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Comparative Statistical and Information Analysis of Combat in the Fiddler Crabs, Uca Pugilator and U. Pugnax

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Statistical and information theory analyses were performed with data derived from the aggressive interactions of two temperate species of fiddler crabs (Uca pugilator and U. pugnax). Over 400 fights were observed for each species, in their natural habitats. The two species showed differences in the distributions of their aggressive acts and in the average number of acts performed during combat. Many acts were statistically linked in ways which align meaningfully with the contribution of aggressiveness to the survival of the animals. Information analysis showed quantitative differences in uncertainty measures, but the "efficiency" of their communication systems, i.e., the amount of information transmitted, remained the same between combatants of each species. An interesting finding is the relative difference (about 15%) in intraspecific normalized transmission values which occur between Resident and Wanderer. We suggest that this role-specific relationship can be addressed by hypothesizing the optimum strategies that would tend to maximize the combatant's burrow-holding potential, while minimizing the penalties for losing a burrow.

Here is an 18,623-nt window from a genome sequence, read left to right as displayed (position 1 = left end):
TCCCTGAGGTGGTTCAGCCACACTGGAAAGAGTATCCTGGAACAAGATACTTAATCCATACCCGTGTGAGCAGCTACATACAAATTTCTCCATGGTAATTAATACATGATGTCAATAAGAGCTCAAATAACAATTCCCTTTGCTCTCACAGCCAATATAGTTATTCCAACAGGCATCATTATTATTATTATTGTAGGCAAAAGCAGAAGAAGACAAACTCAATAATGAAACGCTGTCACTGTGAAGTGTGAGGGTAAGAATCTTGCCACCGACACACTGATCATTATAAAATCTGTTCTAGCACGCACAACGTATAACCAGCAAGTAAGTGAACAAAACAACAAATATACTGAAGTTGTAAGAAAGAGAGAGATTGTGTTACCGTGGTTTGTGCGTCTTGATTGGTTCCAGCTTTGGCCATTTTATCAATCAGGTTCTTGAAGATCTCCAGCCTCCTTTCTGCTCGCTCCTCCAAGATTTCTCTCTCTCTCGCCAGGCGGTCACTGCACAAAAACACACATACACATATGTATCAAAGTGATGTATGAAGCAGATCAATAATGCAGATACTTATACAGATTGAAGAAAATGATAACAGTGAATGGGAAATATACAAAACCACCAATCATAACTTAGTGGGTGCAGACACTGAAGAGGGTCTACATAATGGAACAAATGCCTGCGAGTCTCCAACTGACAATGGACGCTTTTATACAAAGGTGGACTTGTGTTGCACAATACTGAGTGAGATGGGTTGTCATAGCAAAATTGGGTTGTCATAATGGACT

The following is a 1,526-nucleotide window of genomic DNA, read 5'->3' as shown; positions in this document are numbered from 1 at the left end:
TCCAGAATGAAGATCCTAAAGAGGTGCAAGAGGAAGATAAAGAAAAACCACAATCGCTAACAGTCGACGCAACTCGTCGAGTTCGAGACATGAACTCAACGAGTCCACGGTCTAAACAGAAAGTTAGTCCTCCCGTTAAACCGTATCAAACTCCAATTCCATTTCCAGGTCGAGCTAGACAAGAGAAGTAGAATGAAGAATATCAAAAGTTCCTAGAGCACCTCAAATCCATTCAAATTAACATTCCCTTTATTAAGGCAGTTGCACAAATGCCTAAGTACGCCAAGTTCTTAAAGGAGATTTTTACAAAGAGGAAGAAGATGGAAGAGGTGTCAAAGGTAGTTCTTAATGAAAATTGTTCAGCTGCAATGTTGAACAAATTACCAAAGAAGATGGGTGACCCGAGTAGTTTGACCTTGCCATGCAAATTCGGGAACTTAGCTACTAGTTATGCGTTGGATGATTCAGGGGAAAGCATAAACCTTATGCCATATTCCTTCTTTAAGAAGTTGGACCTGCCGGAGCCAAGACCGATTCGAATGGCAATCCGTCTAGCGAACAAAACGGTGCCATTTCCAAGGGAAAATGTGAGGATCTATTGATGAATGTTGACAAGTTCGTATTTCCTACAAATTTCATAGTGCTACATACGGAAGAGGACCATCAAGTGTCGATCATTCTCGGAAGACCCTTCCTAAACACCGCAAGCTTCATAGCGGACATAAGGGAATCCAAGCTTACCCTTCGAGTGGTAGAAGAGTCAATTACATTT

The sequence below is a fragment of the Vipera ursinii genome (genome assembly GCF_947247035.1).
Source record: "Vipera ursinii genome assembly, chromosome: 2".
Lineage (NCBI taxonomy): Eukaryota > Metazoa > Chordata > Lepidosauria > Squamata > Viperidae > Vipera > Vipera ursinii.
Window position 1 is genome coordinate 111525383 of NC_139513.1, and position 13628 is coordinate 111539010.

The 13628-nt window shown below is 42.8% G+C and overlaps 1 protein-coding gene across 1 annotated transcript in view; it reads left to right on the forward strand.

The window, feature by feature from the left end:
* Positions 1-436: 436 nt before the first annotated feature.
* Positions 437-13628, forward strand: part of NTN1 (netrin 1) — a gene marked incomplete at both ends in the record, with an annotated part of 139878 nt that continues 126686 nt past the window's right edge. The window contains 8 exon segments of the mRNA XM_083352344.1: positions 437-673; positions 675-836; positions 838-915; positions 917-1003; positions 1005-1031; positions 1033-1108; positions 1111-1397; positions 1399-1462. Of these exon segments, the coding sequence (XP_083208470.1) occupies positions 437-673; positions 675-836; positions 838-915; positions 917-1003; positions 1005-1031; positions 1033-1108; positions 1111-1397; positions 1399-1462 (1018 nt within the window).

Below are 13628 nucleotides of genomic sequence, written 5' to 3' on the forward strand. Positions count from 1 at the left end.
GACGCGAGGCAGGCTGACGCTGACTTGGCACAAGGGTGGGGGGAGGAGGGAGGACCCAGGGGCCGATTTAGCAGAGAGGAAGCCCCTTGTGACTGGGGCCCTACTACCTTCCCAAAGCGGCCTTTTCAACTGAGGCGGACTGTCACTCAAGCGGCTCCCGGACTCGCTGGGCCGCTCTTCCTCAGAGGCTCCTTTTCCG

Affiliations: 1: Department of Biological Sciences, University of Illinois, Chicago, Ill; 2: Department of Ecology, Ethology and Evolution, and the Neural and Behavioral Biology Program, University of Illinois, Urbana, Ill., U.S.A

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